If you locate yourself in theological education, either behind or in front of the desk, as teacher, administrator, or student, where do you go to breathe? Where do catch a break from what you do all day? Well, if you are like me, you go outside. I am stuck inside most of the time, either at my desk, teaching online classes, creating new courses, researching, writing, or responding to email. If I get out of my office, my way often leads into the classroom. When I really need to get away from it all I go outside. Fortunately, I work on a gorgeous campus, and going outside is never a real challenge. It is a routine I like to protect. But something interesting happened today, as I returned from my breathing lessons. I met one of our students and as we talked about our day, he remarked that he came inside to catch some breath. The building offered a refreshing break from the demands of physical labor that characterized most of his day. He then stopped for a moment and concluded, “I guess most people go outside to get away from the inside.” He got me there! As I walked away from the conversation I thought about the alternatives. Am I just getting away from my desk? Or is my situation typical for theological environments? Are our environments conducive to theological training?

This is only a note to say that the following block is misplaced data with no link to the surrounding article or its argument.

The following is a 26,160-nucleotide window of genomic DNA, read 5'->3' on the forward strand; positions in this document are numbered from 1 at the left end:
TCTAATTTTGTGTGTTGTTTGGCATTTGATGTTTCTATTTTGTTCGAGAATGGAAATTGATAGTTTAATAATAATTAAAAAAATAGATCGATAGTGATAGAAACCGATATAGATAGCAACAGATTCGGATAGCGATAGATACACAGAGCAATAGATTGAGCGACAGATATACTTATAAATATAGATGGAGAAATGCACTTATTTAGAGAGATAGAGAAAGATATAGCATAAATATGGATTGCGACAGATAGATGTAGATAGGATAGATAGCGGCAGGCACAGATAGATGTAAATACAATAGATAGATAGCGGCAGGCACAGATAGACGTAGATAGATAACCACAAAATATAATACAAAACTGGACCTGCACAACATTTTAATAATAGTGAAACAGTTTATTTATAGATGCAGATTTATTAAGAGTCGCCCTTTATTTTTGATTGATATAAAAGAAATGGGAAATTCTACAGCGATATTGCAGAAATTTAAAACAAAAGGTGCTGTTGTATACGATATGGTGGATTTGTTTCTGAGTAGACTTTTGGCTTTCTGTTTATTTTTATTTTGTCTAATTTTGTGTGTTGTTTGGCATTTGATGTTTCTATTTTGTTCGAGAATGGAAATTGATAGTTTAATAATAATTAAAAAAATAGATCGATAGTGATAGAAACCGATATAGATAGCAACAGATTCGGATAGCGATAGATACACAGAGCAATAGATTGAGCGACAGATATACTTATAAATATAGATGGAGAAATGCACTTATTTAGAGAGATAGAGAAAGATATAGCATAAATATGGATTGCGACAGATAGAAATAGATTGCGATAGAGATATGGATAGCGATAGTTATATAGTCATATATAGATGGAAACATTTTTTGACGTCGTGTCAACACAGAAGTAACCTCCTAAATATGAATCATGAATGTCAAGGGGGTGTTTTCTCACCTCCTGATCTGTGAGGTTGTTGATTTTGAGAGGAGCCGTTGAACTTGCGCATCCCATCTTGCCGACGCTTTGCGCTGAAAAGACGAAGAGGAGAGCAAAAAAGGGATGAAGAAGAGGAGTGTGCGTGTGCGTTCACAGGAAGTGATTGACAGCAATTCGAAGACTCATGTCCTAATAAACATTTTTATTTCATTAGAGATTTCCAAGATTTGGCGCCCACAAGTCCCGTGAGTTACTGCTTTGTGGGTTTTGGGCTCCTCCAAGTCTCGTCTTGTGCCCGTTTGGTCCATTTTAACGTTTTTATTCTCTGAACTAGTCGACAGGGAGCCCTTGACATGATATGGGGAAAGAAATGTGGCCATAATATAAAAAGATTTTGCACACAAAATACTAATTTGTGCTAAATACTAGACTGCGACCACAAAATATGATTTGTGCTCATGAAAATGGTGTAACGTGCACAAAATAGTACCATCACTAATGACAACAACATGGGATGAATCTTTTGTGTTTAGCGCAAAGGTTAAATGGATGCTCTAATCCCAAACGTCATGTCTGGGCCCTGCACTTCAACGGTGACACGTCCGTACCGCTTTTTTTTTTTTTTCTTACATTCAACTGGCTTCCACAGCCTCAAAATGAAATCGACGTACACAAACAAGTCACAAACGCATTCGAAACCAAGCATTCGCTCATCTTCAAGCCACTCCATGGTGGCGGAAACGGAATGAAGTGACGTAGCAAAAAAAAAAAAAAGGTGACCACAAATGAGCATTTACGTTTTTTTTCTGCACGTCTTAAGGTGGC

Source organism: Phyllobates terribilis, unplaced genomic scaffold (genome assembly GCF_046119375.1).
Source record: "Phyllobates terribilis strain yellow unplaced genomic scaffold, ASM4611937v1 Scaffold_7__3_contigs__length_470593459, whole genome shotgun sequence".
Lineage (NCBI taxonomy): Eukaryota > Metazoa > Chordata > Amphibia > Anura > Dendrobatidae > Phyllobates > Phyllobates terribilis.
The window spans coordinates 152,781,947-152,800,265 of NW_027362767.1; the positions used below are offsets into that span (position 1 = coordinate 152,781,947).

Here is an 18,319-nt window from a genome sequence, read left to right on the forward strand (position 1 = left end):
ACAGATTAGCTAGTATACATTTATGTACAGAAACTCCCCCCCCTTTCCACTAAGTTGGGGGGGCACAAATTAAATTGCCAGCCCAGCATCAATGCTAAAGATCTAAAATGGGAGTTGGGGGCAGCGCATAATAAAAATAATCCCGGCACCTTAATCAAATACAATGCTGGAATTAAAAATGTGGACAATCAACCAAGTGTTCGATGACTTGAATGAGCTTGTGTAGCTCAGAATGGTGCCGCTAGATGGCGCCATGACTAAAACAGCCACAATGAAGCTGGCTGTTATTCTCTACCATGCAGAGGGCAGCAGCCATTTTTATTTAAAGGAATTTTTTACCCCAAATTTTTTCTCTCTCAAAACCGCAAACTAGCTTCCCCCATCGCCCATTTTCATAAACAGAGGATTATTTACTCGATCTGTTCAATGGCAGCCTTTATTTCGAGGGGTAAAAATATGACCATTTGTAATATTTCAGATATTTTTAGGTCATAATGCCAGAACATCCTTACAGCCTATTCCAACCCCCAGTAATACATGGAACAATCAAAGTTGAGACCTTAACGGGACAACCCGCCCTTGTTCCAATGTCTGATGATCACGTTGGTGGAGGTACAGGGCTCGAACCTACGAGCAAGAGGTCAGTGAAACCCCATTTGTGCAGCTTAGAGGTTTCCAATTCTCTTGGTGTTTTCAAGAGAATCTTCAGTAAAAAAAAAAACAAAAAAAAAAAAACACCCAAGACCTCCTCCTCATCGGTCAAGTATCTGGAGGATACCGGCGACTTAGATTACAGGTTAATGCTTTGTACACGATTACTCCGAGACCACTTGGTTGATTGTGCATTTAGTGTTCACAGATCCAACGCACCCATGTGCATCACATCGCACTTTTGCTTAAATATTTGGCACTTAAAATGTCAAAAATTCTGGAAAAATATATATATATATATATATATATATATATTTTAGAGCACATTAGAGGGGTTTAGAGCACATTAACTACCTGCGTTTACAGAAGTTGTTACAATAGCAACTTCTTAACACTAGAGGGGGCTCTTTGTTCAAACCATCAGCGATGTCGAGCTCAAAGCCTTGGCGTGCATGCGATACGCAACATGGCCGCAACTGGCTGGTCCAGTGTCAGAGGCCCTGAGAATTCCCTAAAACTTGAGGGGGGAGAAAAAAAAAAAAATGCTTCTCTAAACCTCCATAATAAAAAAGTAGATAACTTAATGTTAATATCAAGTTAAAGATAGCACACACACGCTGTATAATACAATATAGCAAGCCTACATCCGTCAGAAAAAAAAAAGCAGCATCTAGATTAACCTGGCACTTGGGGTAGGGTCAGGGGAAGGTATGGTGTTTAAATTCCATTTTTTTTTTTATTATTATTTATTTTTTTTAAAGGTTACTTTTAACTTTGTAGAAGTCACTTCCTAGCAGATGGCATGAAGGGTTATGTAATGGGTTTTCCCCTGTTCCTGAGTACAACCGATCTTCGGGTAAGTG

Posts Tagged ‘practice’
When theology becomes disconnected from our language, our context, our culture, or our experiences, we have difficulties understanding it. We find it difficult to integrate theology into our lives. It seems to be disconnected from reality. The reason for for this dilemma is the way theology is carried out in today’s world. Theology is the prime example of the failure of modernity. Theology has put itself in prison.
Here are the top 5 problems:
- Isolated Publics: Theology is carried out in the segregated worlds of the academy, the church, and the public life.
- Divided Disciplines: Theology fails to transcend the isolation of biblical, historical, and systematic theological disciplines.
- Semantic Segregation: Theology fails to identify itself beyond the confines of science and ethics as a transformative pursuit of the whole person.
- Lost Liturgy: Theology cannot integrate thinking, doing, and being into a coherent account of everyday living.
- Dead Desires: Theology has lost its passion and desire in the constant battle between the formulations of doctrine and the demands of a relevant praxis.
Don’t get me wrong: we do care about theology. We just do not know how to share our care with one another. What do you think about the fact that academic theologians write books no one reads in the church, the church cares more about its own survival than about the world, and the world cannot find a dialogue partner in the church and academy? How can we bring the academy, the church, and the public life back together? How can we start caring … again … about theology?